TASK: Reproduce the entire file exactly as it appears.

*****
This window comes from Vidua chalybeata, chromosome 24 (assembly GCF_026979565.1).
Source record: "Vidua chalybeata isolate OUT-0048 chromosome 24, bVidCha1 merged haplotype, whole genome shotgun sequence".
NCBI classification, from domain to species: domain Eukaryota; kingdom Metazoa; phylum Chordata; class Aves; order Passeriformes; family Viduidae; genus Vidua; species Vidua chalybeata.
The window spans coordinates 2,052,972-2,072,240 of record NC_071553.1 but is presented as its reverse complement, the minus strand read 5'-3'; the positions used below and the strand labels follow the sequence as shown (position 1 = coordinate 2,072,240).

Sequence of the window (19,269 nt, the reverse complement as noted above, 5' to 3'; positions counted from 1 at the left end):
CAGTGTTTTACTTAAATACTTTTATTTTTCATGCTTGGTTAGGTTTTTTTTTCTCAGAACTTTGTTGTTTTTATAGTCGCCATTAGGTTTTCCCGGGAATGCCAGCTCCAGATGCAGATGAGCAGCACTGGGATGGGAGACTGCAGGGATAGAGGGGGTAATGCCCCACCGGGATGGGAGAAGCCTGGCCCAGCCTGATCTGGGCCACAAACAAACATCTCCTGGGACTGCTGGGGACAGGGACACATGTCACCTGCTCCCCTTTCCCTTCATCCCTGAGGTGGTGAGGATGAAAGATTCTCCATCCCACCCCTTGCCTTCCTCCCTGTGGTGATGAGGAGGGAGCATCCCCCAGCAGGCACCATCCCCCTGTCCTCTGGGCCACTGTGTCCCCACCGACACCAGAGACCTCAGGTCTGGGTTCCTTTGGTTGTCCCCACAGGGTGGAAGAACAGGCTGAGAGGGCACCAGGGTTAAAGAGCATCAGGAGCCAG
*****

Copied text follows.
This window comes from Vidua chalybeata, chromosome 24 (assembly GCF_026979565.1).
Source record: "Vidua chalybeata isolate OUT-0048 chromosome 24, bVidCha1 merged haplotype, whole genome shotgun sequence".
NCBI classification, from domain to species: domain Eukaryota; kingdom Metazoa; phylum Chordata; class Aves; order Passeriformes; family Viduidae; genus Vidua; species Vidua chalybeata.
The window spans coordinates 2,052,972-2,072,240 of record NC_071553.1 but is presented as its reverse complement, the minus strand read 5'-3'; the positions used below and the strand labels follow the sequence as shown (position 1 = coordinate 2,072,240).

Sequence of the window (19,269 nt, the reverse complement as noted above, 5' to 3'; positions counted from 1 at the left end):
CAGTGTTTTACTTAAATACTTTTATTTTTCATGCTTGGTTAGGTTTTTTTTTCTCAGAACTTTGTTGTTTTTATAGTCGCCATTAGGTTTTCCCGGGAATGCCAGCTCCAGATGCAGATGAGCAGCACTGGGATGGGAGACTGCAGGGATAGAGGGGGTAATGCCCCACCGGGATGGGAGAAGCCTGGCCCAGCCTGATCTGGGCCACAAACAAACATCTCCTGGGACTGCTGGGGACAGGGACACATGTCACCTGCTCCCCTTTCCCTTCATCCCTGAGGTGGTGAGGATGAAAGATTCTCCATCCCACCCCTTGCCTTCCTCCCTGTGGTGATGAGGAGGGAGCATCCCCCAGCAGGCACCATCCCCCTGTCCTCTGGGCCACTGTGTCCCCACCGACACCAGAGACCTCAGGTCTGGGTTCCTTTGGTTGTCCCCACAGGGTGGAAGAACAGGCTGAGAGGGCACCAGGGTTAAAGAGCATCAGGAGCCAG